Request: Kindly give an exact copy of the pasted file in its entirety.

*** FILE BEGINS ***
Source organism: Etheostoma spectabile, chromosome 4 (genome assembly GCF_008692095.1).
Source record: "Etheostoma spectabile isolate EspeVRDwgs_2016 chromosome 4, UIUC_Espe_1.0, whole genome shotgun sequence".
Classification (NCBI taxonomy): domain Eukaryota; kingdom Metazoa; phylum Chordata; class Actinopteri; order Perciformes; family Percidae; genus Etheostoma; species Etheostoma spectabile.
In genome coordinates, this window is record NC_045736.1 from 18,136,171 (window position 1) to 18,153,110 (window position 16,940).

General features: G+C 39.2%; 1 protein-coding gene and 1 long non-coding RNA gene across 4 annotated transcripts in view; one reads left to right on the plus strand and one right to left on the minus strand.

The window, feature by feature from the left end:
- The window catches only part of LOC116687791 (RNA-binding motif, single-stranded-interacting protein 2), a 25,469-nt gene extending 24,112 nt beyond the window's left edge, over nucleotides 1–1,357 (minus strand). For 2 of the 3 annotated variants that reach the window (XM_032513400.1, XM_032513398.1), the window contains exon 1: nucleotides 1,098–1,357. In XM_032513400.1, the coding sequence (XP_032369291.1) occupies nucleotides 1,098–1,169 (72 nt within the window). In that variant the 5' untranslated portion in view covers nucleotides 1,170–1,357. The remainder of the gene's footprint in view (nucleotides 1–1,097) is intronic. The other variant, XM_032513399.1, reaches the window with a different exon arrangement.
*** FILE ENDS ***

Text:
Source organism: Etheostoma spectabile, chromosome 4 (genome assembly GCF_008692095.1).
Source record: "Etheostoma spectabile isolate EspeVRDwgs_2016 chromosome 4, UIUC_Espe_1.0, whole genome shotgun sequence".
Classification (NCBI taxonomy): domain Eukaryota; kingdom Metazoa; phylum Chordata; class Actinopteri; order Perciformes; family Percidae; genus Etheostoma; species Etheostoma spectabile.
In genome coordinates, this window is record NC_045736.1 from 18,136,171 (window position 1) to 18,153,110 (window position 16,940).

General features: G+C 39.2%; 1 protein-coding gene and 1 long non-coding RNA gene across 4 annotated transcripts in view; one reads left to right on the plus strand and one right to left on the minus strand.

The window, feature by feature from the left end:
- The window catches only part of LOC116687791 (RNA-binding motif, single-stranded-interacting protein 2), a 25,469-nt gene extending 24,112 nt beyond the window's left edge, over nucleotides 1–1,357 (minus strand). For 2 of the 3 annotated variants that reach the window (XM_032513400.1, XM_032513398.1), the window contains exon 1: nucleotides 1,098–1,357. In XM_032513400.1, the coding sequence (XP_032369291.1) occupies nucleotides 1,098–1,169 (72 nt within the window). In that variant the 5' untranslated portion in view covers nucleotides 1,170–1,357. The remainder of the gene's footprint in view (nucleotides 1–1,097) is intronic. The other variant, XM_032513399.1, reaches the window with a different exon arrangement.